I am revising one of my earlier novels with the plan to publish it as an eBook. It’s the story of a woman married to a DEA agent, who is abusive. How can she leave a DEA agent, who has endless resources, so he can never find her?
If you’ve read either of my published books, you know emotion is strong in my stories.
As I revise A Marriage to Die for, I don’t feel the inTENSE emotion I’d like to portray. I rewrote one of my protagonist’s (Jane) scenes using the first person, present TENSE, and sent it to my critique partner, author Sandra Fontana. She really liked the effect.
Valiant and daring as I am, I plan to write all of Jane’s scenes this way. The reader will be right in the moment with her, be in the throes of her TENSE situations, share her deep emotions.
On the other hand, I want some distance from the DEA Ace, Brock. Although, I’d like the reader to know what he’s up to—to know things Jane does not. All of his scenes will be in the third person, past TENSE. As will other characters in the story.
Wish me luck. I may be breaking some rules here. Since I’m planning to offer the book free on Amazon for a limited time, read it, and let me know what you think in a review. I’m aiming for a few months. Sign up on my website: http://www.gerrileclerc.com, and I’ll send you a newsletter when A Marriage to Die for is available. Then I will blog on your responses.
It’s been a while since I put on my blogging cap. I’m back, having packed and unpacked a gazillion boxes, taken a million trips to donate stuff, and having finally found everything we packed . . . somewhere.
Yet, with all the commotion, I was able to progress with self-publishing my next book in the Knoll Cottage Series, Silent Grace. It should pop up on Amazon shortly.
Suddenly, I have time to relax and get back to a normal schedule. Do writers have a normal schedule?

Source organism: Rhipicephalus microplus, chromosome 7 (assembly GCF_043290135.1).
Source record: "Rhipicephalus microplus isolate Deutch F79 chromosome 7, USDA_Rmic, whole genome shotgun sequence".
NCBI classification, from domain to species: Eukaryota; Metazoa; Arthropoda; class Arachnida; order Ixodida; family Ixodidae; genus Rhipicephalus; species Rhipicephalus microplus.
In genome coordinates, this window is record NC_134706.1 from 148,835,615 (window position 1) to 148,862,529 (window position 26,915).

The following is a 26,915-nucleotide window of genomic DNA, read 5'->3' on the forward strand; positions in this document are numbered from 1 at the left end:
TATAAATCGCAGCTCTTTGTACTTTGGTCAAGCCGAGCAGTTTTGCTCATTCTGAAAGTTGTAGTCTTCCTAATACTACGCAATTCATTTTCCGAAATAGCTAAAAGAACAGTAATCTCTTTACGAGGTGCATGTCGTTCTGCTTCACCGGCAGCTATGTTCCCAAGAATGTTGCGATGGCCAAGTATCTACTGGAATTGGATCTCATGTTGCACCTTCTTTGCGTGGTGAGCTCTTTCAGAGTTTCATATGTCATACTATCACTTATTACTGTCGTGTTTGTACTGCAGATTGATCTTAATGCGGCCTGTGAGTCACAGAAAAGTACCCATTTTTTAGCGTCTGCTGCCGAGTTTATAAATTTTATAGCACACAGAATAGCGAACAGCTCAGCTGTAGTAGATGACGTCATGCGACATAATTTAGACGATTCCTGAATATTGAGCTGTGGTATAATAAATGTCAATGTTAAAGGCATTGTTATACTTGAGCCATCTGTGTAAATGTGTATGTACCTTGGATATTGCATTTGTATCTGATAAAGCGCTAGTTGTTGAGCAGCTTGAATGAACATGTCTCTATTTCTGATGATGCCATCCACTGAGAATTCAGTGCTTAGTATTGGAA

I wanted to get back to you on my And the Agent Said: blog. While I waited to hear from her, I was actually feeling two ways about having an agent. I’ve been to panels of authors, agents, publishers, and they all have good points. Some traditionally published authors (which an agent would lead to) felt pressured. A book a year. Deadlines. Alterations in the story. I once attended a debut book signing by a mystery writer. She was traditionally published after years of trying with the same book. Her contract included seven more mysteries as a series to follow the original book. She told us this with deer-in-the-headlight eyes.
In the time I’ve waited for a response from the agent I met with at the writer’s conference I attended, I gave some good thought to which manner of publishing I’d prefer. The answer for me was: Being able to work at my own pace; being able to write in different genres; receiving a greater portion of the book royalties; hiring my own peeps to work on the book, was self-publishing. The caveat: One Must Market! But one must market even with a traditional publisher.
In spite of the fact that I met with the agent at a conference, which in the past meant a reply of some sort, I never received an answer on the two queries she requested. The agency’s website clearly said if you don’t hear in thirty days, there is no interest in representing your work.
Querying agents is hard. A negative answer, or no answer, is rejection. But a rejection doesn’t mean the book isn’t great. The agent’s choice is a subjective one.
After much thought, I am happy being an indie publisher. My book bravely heads to Amazon with a zillion other new books. The difference will be Marketing!
I’ll start here. If you go onto my website: http://www.gerrileclerc.com and sign up for my email list, you’ll be notified when I do give-aways of either Missing Emily or Silent Grace. They are two women’s fiction novels that stand alone, but are part of a trilogy. In about three or four days, check them out on Amazon, and read the great reviews!
It is the beginning of the Happy Holidays. When we eat bad food that tastes good; get together with distant family; go to parties and catch up with friends. Happy. But when bad things happen, these holidays make the pain worse.
I am always so grateful for my writing. I know I share this gratitude with other writers. The work of writing a novel is not about becoming famous, but for the ability to string together an entertaining book. The added gift of telling stories is the control you have over the lives of your characters. I am able to turn a bad diagnosis to a healing; send an abuser to prison for life; allow a poverty-stricken life to change with a lottery win. I’ve even been known to remove a bad person permanently from a good person’s life.